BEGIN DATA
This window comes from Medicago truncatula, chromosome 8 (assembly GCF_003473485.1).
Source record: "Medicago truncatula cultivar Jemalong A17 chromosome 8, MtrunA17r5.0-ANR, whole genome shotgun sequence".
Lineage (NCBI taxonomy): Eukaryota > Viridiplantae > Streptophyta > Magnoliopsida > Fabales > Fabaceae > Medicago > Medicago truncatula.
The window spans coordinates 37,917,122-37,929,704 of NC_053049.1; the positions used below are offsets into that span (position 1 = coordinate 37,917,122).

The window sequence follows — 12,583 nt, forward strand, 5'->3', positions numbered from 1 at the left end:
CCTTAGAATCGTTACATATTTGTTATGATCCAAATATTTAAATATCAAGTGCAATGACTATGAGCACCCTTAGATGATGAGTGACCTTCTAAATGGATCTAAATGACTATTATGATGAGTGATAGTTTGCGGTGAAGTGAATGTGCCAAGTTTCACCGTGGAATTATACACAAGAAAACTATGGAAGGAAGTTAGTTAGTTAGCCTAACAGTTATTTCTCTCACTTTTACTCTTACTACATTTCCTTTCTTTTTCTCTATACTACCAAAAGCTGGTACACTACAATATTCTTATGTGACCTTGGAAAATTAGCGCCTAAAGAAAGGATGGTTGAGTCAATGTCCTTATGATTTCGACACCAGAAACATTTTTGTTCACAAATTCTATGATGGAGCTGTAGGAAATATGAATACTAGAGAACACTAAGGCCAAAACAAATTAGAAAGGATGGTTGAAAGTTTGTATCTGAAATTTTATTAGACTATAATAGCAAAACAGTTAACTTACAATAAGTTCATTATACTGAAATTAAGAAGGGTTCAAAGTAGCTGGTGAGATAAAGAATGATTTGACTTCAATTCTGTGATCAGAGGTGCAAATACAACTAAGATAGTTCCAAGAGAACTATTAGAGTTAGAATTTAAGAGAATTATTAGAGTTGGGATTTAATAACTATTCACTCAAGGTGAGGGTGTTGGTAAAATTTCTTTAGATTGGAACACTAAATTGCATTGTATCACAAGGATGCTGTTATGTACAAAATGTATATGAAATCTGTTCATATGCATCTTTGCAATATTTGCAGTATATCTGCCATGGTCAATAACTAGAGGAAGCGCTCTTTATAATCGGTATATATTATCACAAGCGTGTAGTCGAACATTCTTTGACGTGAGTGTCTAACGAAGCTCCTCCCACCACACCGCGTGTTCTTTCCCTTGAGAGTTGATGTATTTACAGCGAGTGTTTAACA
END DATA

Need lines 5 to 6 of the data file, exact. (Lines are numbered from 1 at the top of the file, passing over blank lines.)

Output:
The window sequence follows — 12,583 nt, forward strand, 5'->3', positions numbered from 1 at the left end:
CCTTAGAATCGTTACATATTTGTTATGATCCAAATATTTAAATATCAAGTGCAATGACTATGAGCACCCTTAGATGATGAGTGACCTTCTAAATGGATCTAAATGACTATTATGATGAGTGATAGTTTGCGGTGAAGTGAATGTGCCAAGTTTCACCGTGGAATTATACACAAGAAAACTATGGAAGGAAGTTAGTTAGTTAGCCTAACAGTTATTTCTCTCACTTTTACTCTTACTACATTTCCTTTCTTTTTCTCTATACTACCAAAAGCTGGTACACTACAATATTCTTATGTGACCTTGGAAAATTAGCGCCTAAAGAAAGGATGGTTGAGTCAATGTCCTTATGATTTCGACACCAGAAACATTTTTGTTCACAAATTCTATGATGGAGCTGTAGGAAATATGAATACTAGAGAACACTAAGGCCAAAACAAATTAGAAAGGATGGTTGAAAGTTTGTATCTGAAATTTTATTAGACTATAATAGCAAAACAGTTAACTTACAATAAGTTCATTATACTGAAATTAAGAAGGGTTCAAAGTAGCTGGTGAGATAAAGAATGATTTGACTTCAATTCTGTGATCAGAGGTGCAAATACAACTAAGATAGTTCCAAGAGAACTATTAGAGTTAGAATTTAAGAGAATTATTAGAGTTGGGATTTAATAACTATTCACTCAAGGTGAGGGTGTTGGTAAAATTTCTTTAGATTGGAACACTAAATTGCATTGTATCACAAGGATGCTGTTATGTACAAAATGTATATGAAATCTGTTCATATGCATCTTTGCAATATTTGCAGTATATCTGCCATGGTCAATAACTAGAGGAAGCGCTCTTTATAATCGGTATATATTATCACAAGCGTGTAGTCGAACATTCTTTGACGTGAGTGTCTAACGAAGCTCCTCCCACCACACCGCGTGTTCTTTCCCTTGAGAGTTGATGTATTTACAGCGAGTGTTTAACA